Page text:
Business Brief: Tourism Up; Gas Exploration Up; Agadir Port Growing. What else are Moroccans doing right? – Jean R. AbiNader
Jean R. AbiNader, MATIC
June 14, 2017
Morocco continues to see a rebound in tourism numbers this year, and expectations are that new markets in Asia will drive demand even further. Plans are unveiled for an expansion of Agadir Port, testifying to its growth from a regional fishing hub to a major tourism destination. Sound Energy looks to intensify its gas drilling operations and is optimistic. And finally, Morocco has a national budget, so now even more can get done to meet needs and grow the economy.
Rise in tourism bodes well for 2017. According to recently released government figures, Morocco is enjoying a much better year in terms of tourist arrivals. To date, some three million visitors have entered the country, with foreign tourism up 18% and expat Moroccan visits growing by 9.5%. Leading the way in this combined outcome of +14.7% were visitors from the US and Europe, particularly Spain, Germany, Belgium, and Italy. As importantly, the length of stay, measured in overnight occupancy, for non-resident tourists was up 34%, with Moroccan tourists spending 13% more time in the country. This, of course, only measures occupancy at listed accommodations such as hotels, resorts, and lodgings.
The main beneficiary cities are Tangier and Fez, where overnight stays increased more than 60% and 44%, respectively. Rabat was up 32%, while Casablanca and Marrakech posted respectable 24% increases. All of this is important as an indicator of the decreasing jitters among travelers about being in an Arab Muslim country, for which there have been travel cautions in the recent past. Overall, European tourist business is up by an average of more than 8%, while noticeable increases are coming from Russia, China, Japan, and South Korea as well.
Agadir rising. Another indicator of the growth of the value of tourism was the announcement of a $40 million project to construct a new multipurpose terminal in Agadir. According to numerous sources, the new terminal will be ready to go by 2019 and serve a number of vessels, bulk carriers, container shippers, cruise ships, and commercial vessels. It will have nine cranes of various capacities, as well as a cold-storage warehouse and distribution system.
Over the years, Agadir has grown from a regional fishing depot and tourism gateway to an important linchpin in Morocco’s national distribution and logistics infrastructure. With the increased demand in bulk cargo handling, it is more economical and efficient to move freight through Agadir than to have it trucked from Casablanca. Agadir’s marina is already attracting many foreign leisure vessels, with Europeans in particular finding it a favorite location for fall and winter docking.
Gas production moves a step closer. British exploration company Sound Energy has announced plans to continue drilling in its Sidi Moktar tract in central Morocco. Not only will be it re-entering its Koba-1 well to a deeper level, it will also have a similar effort at its Kamar-1 well. Key factors driving the projects’ renewal are the promising earlier test results, as well as their locations close to sufficient local infrastructure for transport and a nearby OCP phosphate plant looking for better energy supplies.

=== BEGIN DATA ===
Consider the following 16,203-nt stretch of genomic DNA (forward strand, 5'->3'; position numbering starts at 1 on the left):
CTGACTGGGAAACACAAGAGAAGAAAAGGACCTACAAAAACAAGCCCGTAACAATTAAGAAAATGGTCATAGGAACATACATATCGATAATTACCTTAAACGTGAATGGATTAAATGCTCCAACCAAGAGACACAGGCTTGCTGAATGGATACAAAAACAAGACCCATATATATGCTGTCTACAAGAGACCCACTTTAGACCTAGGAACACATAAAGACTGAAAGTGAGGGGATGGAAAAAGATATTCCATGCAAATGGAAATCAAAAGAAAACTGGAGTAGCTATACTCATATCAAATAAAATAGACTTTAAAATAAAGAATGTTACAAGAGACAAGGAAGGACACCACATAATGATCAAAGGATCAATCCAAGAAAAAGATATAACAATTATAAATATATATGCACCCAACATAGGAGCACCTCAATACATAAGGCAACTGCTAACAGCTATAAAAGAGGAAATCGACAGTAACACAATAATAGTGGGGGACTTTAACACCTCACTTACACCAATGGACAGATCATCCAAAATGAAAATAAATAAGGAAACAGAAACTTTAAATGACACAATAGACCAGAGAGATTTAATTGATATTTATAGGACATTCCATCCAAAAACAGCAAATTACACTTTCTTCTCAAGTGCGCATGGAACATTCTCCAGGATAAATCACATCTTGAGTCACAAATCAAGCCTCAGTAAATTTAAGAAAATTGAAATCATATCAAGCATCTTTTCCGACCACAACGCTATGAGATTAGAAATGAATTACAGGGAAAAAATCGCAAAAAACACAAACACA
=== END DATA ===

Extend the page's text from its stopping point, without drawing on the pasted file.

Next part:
Parliament moves 2017 budget. One of the most important first actions of the new parliament was passing the long-delayed national budget. Now agencies can get down to business and resolve some of the bottlenecks delaying projects and frustrating contractors. Projecting a deficit of 3% of GDP, the budget continues efforts to strengthen public finances begun under the previous government. As a Nasdaq.com report noted, “Morocco has done more than most North African countries to make painful reforms required by international lenders to curb deficits, such as ending fuel subsidies and freezing public sector hiring. The government still controls wheat and cooking gas prices.”
Inflation is pegged at 1.7% with public investments expected at more than $6 billion and more than $19.5 billion allocated to state-run company investments. Public investments are targeting agricultural support at some $900 million, $370 million for the industrial sector, $1.2 billion for renewable energies, and $2 billion in port construction and rehabilitation. This robust budget offers multiple opportunities for foreign investors and companies seeking to enter or expand in Morocco.
Moroccan firm makes move to the big time. From time to time, we note how Moroccan entrepreneurs are gaining recognition and support internationally. The latest story comes from Silicon Valley, where the Moroccan B2B trading platform, WaystoCap, was well rewarded for its capacity that “allows African businesses to buy and sell products, allowing them to discover products, verify them, obtain financing and insurance, manage their shipments, and ensure payments security.” This was a result of being “a participant in the recently-concluded Y Combinator accelerator, on the back of which it has secured an undisclosed but sizeable funding round that include Y Combinator itself as well as Battery Ventures and other parties. It has also announced it is opening a satellite office in Cotonou, Benin.”
Having a satellite office in Benin makes sense to CEO Niama El Bassunie due to its strategic role as a central hub for West African trade. As importantly, the funds raised will allow WaystoCap to expand the sectors it covers and develop a new platform for more efficiently linking buyers and sellers.